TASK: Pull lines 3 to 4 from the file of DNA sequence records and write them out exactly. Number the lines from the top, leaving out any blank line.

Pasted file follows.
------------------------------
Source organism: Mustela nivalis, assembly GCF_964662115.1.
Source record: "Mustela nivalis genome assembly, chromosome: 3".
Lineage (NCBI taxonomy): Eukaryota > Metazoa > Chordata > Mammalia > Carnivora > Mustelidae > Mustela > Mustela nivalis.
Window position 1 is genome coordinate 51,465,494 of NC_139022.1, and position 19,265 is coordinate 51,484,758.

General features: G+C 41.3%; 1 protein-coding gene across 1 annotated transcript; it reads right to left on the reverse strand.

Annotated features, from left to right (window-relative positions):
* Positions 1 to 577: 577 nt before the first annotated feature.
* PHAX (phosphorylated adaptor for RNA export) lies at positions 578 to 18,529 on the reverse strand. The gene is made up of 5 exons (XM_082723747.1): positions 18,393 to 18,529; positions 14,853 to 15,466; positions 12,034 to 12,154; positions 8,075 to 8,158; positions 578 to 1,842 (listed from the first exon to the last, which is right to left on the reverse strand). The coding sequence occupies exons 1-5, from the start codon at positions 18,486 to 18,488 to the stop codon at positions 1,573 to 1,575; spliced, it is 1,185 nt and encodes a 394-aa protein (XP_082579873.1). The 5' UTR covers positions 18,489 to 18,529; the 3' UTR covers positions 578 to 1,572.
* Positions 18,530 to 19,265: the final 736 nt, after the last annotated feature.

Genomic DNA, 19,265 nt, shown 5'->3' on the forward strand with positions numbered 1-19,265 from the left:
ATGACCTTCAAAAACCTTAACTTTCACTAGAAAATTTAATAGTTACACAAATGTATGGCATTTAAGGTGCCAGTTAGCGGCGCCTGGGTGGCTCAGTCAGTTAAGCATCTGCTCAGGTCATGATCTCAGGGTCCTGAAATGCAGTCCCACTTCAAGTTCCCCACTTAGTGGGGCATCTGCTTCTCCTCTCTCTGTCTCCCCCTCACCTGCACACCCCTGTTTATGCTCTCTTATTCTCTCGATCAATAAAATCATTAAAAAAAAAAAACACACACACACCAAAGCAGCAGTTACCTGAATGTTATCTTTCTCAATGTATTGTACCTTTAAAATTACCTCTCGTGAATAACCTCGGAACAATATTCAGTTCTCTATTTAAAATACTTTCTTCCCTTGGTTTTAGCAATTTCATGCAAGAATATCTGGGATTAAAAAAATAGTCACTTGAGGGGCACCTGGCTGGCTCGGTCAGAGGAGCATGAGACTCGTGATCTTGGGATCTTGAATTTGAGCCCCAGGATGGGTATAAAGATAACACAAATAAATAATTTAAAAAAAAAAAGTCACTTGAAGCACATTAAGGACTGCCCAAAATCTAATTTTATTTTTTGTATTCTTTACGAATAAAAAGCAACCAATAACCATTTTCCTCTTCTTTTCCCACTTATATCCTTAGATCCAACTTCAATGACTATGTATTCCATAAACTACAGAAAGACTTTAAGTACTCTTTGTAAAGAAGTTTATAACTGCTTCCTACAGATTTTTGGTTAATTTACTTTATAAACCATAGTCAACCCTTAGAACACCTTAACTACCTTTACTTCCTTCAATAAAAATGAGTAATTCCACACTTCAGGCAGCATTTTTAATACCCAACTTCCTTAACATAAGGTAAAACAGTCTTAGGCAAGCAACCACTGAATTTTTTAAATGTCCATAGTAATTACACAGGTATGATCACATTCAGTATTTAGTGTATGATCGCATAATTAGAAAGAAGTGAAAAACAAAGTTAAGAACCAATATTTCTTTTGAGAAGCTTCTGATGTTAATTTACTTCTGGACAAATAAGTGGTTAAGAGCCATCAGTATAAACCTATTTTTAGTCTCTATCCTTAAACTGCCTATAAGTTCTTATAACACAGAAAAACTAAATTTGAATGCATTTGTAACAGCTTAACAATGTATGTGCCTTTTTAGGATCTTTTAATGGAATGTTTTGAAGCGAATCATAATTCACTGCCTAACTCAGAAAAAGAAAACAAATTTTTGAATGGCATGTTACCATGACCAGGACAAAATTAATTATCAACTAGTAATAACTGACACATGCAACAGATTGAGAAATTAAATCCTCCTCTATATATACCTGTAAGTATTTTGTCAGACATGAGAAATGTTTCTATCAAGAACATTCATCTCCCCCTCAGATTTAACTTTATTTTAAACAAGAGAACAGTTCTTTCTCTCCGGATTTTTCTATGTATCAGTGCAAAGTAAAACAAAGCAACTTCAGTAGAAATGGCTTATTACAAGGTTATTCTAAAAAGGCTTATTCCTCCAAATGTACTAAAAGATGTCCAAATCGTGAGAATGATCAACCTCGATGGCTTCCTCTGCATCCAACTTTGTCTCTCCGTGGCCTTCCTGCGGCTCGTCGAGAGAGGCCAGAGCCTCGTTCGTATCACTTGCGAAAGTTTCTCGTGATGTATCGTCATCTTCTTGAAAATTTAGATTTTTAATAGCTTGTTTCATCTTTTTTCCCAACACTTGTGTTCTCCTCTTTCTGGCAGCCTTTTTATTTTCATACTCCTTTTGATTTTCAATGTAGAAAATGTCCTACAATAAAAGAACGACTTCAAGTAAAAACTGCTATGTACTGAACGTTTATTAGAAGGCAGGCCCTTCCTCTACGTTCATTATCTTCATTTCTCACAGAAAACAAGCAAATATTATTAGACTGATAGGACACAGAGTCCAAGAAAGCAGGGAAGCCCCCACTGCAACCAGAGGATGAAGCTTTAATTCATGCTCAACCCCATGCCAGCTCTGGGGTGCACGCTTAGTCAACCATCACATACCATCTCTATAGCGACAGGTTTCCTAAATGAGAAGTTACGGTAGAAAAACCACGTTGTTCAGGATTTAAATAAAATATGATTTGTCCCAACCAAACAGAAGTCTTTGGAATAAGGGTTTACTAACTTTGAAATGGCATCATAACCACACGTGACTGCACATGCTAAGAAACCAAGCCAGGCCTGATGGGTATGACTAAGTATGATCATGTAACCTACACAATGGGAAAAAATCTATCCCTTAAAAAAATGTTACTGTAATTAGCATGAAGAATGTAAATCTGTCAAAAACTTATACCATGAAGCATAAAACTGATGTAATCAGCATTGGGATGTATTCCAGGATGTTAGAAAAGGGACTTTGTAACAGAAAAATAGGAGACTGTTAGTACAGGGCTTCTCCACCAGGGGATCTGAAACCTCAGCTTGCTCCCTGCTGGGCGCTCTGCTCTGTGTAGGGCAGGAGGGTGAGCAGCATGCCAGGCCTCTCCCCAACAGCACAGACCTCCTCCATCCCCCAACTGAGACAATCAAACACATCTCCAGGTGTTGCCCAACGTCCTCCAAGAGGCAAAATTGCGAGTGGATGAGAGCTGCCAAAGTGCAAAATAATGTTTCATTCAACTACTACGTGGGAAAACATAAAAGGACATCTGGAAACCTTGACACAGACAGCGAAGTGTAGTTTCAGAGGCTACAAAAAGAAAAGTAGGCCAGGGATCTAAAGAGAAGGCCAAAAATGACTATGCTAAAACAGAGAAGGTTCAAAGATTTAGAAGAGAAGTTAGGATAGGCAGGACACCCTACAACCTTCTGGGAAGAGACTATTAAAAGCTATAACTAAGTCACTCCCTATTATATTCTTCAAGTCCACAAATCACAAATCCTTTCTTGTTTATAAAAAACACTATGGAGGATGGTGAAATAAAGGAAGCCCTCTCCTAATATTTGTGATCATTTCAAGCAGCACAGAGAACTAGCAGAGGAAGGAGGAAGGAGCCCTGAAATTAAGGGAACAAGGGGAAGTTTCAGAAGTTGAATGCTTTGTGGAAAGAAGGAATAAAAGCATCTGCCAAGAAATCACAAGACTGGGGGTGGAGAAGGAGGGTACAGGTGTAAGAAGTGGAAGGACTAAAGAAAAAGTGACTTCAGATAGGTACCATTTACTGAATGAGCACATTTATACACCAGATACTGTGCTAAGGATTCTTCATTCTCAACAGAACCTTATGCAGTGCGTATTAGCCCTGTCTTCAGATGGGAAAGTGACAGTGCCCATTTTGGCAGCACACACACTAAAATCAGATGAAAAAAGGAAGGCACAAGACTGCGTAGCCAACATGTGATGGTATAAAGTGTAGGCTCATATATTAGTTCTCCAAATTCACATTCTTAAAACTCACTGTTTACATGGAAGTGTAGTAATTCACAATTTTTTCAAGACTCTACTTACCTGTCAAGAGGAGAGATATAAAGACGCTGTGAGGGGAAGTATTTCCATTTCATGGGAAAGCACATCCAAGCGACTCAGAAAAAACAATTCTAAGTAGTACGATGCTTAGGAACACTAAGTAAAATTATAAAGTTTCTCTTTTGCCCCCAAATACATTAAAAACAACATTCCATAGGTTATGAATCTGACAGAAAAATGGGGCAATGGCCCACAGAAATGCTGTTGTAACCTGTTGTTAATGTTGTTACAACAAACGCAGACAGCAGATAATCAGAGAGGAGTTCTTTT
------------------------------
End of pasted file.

Lineage (NCBI taxonomy): Eukaryota > Metazoa > Chordata > Mammalia > Carnivora > Mustelidae > Mustela > Mustela nivalis.
Window position 1 is genome coordinate 51,465,494 of NC_139022.1, and position 19,265 is coordinate 51,484,758.